They will gossip behind your back (and in front of your face), slander you to your loved ones or their loved ones, create stories that depict you as the aggressor while they play the victim, and claim that you engaged in the same behaviors that they are afraid you will accuse them of engaging in. They will also methodically, covertly and deliberately abuse you so they can use your reactions as a way to prove that they are the so-called “victims” of your abuse.
Of course, people believe this! Even people who have known you for a long time. They see how depressed, angry and fragmented you are whilst the narcissist appears cool, calm and concerned.
The reason this works so well to harm the victim, is: The victim loses trust in all friends and loses their support system, they become isolated, fearful and don’t know where to turn. Think of this as a ‘sorting hat’, from Harry Potter, this will be the weeding out of true friends and people you didn’t need in your life anymore.
The best way to handle a smear campaign is to stay mindful of your reactions and stick to the facts. This is especially pertinent for high-conflict divorces with narcissists who may use your reactions to their provocations against you. Document any form of harassment, cyberbullying or stalking incidents and always speak to your narcissist through a lawyer whenever possible.It might be important to consider taking legal action if you feel the stalking and harassment is getting out of control. Your character and integrity will speak for itself when the narcissist’s false mask begins to slip. When stalking and harassment takes a severe emotional toll and you feel you are being retraumatized, unable to move forward in your journey to healing, it may be time to consider taking legal action (if, and only if, you feel safe doing so) whether by reporting the harassment to the police and/or filing an order of protection.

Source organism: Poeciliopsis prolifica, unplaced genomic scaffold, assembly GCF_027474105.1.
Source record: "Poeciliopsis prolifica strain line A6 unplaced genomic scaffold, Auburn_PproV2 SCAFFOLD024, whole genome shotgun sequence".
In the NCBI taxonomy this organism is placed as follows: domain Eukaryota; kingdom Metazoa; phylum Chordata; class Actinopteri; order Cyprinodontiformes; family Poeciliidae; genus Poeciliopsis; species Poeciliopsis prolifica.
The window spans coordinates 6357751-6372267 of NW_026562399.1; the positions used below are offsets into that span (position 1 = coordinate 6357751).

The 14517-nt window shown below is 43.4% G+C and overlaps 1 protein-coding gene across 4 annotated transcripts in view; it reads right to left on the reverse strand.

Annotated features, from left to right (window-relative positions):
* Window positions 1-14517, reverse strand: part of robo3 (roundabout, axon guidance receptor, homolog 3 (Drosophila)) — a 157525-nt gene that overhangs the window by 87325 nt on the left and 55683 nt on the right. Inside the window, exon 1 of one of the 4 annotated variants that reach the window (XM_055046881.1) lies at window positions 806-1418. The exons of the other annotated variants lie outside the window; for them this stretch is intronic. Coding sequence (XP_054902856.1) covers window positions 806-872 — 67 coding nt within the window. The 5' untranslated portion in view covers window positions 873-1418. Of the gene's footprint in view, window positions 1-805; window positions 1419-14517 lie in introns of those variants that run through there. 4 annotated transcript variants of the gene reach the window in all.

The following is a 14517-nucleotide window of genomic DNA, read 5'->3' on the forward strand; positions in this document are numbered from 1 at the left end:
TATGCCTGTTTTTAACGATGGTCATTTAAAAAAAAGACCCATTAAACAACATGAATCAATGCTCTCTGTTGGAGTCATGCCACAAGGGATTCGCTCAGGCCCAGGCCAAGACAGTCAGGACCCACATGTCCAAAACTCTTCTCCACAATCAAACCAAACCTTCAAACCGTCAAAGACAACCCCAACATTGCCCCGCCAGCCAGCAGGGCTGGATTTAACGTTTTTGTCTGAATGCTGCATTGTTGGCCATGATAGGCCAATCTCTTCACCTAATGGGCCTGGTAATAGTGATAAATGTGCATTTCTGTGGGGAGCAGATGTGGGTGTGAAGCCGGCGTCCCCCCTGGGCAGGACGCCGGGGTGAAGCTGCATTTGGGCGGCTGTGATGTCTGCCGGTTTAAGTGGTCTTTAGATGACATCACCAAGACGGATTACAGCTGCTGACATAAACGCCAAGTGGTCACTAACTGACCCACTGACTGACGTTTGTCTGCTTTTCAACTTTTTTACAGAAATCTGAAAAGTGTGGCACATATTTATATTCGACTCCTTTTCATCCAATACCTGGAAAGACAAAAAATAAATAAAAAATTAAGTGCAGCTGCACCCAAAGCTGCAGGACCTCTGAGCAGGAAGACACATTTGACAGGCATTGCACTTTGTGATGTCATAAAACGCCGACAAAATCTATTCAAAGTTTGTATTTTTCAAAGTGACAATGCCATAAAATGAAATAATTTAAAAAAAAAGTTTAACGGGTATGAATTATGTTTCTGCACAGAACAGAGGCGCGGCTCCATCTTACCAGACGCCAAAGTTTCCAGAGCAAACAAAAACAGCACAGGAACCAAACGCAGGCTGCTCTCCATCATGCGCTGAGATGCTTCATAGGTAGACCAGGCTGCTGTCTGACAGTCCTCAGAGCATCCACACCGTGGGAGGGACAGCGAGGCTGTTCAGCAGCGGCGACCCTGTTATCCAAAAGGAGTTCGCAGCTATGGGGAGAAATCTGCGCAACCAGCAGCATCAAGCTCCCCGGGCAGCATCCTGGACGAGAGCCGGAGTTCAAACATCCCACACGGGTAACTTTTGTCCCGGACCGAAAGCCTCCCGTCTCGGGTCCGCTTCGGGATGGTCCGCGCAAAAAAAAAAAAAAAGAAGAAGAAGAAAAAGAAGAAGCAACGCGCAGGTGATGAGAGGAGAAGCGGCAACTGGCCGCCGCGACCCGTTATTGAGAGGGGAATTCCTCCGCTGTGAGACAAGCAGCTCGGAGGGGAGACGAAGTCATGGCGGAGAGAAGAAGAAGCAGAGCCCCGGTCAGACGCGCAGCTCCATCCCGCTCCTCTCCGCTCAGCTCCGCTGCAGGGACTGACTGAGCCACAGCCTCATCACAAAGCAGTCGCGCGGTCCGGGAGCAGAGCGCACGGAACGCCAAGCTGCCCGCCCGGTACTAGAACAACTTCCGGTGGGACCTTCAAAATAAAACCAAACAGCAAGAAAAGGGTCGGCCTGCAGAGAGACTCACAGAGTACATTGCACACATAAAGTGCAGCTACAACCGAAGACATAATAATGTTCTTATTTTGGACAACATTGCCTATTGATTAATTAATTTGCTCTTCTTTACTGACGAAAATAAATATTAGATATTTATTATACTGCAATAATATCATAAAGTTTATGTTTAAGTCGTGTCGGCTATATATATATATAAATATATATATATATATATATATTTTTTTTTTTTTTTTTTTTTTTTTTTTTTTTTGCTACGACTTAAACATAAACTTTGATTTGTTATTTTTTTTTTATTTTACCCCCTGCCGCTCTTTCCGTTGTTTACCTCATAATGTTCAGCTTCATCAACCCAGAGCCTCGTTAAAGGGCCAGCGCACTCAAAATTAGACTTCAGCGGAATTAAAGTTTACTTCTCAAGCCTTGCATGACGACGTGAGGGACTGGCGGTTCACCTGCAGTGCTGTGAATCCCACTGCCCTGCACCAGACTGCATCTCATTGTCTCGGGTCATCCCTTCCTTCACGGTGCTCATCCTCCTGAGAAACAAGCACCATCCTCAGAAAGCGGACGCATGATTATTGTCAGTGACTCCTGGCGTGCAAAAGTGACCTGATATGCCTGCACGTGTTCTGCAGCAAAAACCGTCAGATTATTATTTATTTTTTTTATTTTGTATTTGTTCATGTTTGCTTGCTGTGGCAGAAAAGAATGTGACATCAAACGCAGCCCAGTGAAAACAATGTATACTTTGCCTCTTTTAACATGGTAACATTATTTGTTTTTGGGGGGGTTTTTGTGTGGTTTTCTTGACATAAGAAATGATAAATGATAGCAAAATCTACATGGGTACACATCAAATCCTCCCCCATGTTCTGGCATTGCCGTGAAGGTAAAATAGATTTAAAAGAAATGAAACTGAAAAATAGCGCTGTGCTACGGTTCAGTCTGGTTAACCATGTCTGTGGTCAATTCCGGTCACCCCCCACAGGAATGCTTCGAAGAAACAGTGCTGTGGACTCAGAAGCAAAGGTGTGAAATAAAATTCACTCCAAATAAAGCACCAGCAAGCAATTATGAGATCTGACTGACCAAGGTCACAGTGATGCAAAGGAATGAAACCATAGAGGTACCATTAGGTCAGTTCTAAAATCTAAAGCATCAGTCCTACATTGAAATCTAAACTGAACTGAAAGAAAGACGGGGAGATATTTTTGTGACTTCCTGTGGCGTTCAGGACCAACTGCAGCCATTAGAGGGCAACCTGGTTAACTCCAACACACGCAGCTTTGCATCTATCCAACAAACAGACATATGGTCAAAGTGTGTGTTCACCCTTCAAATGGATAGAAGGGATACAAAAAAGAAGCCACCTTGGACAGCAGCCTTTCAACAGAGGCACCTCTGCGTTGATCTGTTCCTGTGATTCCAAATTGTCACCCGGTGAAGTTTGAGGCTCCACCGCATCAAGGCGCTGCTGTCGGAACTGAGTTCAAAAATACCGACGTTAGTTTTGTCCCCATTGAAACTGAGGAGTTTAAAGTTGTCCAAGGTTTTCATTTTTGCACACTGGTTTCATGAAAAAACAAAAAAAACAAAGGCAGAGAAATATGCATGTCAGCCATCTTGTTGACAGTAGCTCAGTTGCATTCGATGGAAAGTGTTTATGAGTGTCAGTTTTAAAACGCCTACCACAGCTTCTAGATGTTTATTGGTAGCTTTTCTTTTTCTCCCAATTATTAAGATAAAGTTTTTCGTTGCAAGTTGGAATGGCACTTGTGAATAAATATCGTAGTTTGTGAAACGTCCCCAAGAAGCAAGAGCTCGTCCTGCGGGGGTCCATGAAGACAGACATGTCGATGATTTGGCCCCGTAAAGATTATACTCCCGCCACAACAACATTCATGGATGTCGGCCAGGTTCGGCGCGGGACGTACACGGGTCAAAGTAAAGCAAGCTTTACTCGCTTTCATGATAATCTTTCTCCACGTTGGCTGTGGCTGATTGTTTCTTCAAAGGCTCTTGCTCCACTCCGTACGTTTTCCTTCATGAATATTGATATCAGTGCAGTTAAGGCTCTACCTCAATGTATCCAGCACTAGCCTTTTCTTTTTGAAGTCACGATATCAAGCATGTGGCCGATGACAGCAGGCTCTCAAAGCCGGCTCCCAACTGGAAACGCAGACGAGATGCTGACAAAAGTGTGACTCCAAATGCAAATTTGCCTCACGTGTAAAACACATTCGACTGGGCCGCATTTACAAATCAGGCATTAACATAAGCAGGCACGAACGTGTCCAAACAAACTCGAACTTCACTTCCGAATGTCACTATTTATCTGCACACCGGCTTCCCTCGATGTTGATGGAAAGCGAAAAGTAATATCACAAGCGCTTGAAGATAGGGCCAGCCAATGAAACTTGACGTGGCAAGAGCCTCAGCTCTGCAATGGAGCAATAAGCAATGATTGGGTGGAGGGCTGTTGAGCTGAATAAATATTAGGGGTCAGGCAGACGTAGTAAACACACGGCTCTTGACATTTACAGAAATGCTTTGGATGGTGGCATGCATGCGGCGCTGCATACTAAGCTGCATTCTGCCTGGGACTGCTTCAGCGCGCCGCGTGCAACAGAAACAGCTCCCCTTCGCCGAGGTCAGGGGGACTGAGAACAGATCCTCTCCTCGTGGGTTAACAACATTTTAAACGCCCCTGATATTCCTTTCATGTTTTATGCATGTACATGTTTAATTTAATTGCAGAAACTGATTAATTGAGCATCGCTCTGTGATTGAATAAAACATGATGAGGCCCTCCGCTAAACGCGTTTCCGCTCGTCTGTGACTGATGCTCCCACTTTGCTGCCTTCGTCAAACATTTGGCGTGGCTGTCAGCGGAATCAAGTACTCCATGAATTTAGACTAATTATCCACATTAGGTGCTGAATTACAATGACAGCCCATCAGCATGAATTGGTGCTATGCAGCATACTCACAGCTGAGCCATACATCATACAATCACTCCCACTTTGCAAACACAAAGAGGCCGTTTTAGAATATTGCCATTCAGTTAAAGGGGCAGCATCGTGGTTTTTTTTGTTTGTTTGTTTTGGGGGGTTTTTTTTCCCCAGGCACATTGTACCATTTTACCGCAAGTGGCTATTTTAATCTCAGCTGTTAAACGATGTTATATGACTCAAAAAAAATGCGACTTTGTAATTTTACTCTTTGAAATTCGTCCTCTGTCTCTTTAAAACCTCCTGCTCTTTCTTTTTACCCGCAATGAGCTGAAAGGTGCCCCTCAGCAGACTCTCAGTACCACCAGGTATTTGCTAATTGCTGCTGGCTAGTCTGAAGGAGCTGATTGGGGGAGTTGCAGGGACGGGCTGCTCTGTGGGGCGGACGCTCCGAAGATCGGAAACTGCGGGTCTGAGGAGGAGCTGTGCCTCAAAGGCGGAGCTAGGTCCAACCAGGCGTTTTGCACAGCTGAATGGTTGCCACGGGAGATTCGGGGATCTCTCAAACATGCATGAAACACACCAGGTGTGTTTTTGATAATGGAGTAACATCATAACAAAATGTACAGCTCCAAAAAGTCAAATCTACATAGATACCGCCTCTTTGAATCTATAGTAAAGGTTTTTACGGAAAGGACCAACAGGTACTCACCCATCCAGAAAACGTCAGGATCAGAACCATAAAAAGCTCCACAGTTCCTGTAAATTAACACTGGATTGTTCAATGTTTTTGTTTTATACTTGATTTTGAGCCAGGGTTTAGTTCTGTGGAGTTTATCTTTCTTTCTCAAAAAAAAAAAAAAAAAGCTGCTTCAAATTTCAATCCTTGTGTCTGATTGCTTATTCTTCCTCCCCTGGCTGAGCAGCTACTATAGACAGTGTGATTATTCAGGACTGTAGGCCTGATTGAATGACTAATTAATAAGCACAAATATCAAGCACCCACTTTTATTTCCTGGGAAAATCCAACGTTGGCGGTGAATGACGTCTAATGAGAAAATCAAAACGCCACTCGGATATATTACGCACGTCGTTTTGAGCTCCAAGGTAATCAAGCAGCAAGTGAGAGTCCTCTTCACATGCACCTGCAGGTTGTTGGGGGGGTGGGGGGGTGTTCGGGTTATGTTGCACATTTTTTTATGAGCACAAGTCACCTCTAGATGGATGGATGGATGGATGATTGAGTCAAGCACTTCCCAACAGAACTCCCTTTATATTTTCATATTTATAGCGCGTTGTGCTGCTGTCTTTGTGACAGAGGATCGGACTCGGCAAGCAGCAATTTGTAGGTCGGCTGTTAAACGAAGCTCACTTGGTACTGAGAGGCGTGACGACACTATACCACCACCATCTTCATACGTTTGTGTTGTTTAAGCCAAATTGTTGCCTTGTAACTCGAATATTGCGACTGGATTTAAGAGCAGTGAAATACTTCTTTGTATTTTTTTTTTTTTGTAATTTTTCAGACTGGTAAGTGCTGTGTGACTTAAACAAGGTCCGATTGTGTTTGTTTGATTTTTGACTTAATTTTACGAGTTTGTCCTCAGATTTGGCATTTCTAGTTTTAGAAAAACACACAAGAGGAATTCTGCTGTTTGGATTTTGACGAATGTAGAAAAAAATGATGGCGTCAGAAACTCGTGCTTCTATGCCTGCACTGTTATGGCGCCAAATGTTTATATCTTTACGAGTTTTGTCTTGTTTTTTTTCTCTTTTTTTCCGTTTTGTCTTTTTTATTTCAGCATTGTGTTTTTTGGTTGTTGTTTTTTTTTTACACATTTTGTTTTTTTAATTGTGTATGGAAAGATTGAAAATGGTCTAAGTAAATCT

Make sure you’re taking some steps to document the harassment and stalking in case you ever need proof of it. Let those you trust know about what is occurring as well as your whereabouts. At this time, for your own safety, you need to be able to seek support and ‘check in’ with those who can help you – whether it be with a trusted friend, family member, therapist or all of the above.
These types of threats are not to be taken lightly.
The story of Narcissus dates back to ancient Greece. It was said that this young man was the son of a nymph named Liriope, and the river deity and personification of the river, Cephissus. Narcissus grew into an extremely handsome youth. However, he never found anyone he thought was as attractive as he was; he left a string of broken-hearted girls (and a few young men) everywhere he went.
Narcissus’ mother was once warned by a seer, Teiresias, that the young man would live a long life, as long as he never got to know himself. The meaning of this was unclear, until one day Narcissus happened to see his own reflection in the water. He had finally found someone he found truly attractive: himself. He tried to kiss the image, but only created a ripple in the water that hid the reflection. Obsessed with his love for his own image, but never able to touch it, he wasted away and eventually died of hunger and thirst.